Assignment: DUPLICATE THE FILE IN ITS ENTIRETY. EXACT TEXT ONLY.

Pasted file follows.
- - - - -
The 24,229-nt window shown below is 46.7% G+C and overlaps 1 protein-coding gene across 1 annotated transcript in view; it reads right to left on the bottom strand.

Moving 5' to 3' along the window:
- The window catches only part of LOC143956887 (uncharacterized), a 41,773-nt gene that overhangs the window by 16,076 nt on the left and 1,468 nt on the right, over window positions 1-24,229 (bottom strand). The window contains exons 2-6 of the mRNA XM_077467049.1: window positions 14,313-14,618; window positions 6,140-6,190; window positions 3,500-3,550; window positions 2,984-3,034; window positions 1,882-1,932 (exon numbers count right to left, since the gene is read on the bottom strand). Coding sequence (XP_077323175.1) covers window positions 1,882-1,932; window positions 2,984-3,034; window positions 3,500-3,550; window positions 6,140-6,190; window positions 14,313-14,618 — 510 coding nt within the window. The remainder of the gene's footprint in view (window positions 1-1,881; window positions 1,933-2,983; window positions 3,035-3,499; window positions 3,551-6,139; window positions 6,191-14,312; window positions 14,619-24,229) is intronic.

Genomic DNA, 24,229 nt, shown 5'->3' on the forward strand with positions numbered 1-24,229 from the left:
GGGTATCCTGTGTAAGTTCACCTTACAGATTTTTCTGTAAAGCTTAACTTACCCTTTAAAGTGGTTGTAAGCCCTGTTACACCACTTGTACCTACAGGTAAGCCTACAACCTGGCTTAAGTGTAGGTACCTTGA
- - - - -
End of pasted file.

The 24,229-nt window shown below is 46.7% G+C and overlaps 1 protein-coding gene across 1 annotated transcript in view; it reads right to left on the bottom strand.

Moving 5' to 3' along the window:
- The window catches only part of LOC143956887 (uncharacterized), a 41,773-nt gene that overhangs the window by 16,076 nt on the left and 1,468 nt on the right, over window positions 1-24,229 (bottom strand). The window contains exons 2-6 of the mRNA XM_077467049.1: window positions 14,313-14,618; window positions 6,140-6,190; window positions 3,500-3,550; window positions 2,984-3,034; window positions 1,882-1,932 (exon numbers count right to left, since the gene is read on the bottom strand). Coding sequence (XP_077323175.1) covers window positions 1,882-1,932; window positions 2,984-3,034; window positions 3,500-3,550; window positions 6,140-6,190; window positions 14,313-14,618 — 510 coding nt within the window. The remainder of the gene's footprint in view (window positions 1-1,881; window positions 1,933-2,983; window positions 3,035-3,499; window positions 3,551-6,139; window positions 6,191-14,312; window positions 14,619-24,229) is intronic.

Genomic DNA, 24,229 nt, shown 5'->3' on the forward strand with positions numbered 1-24,229 from the left:
GGGTATCCTGTGTAAGTTCACCTTACAGATTTTTCTGTAAAGCTTAACTTACCCTTTAAAGTGGTTGTAAGCCCTGTTACACCACTTGTACCTACAGGTAAGCCTACAACCTGGCTTAAGTGTAGGTACCTTGA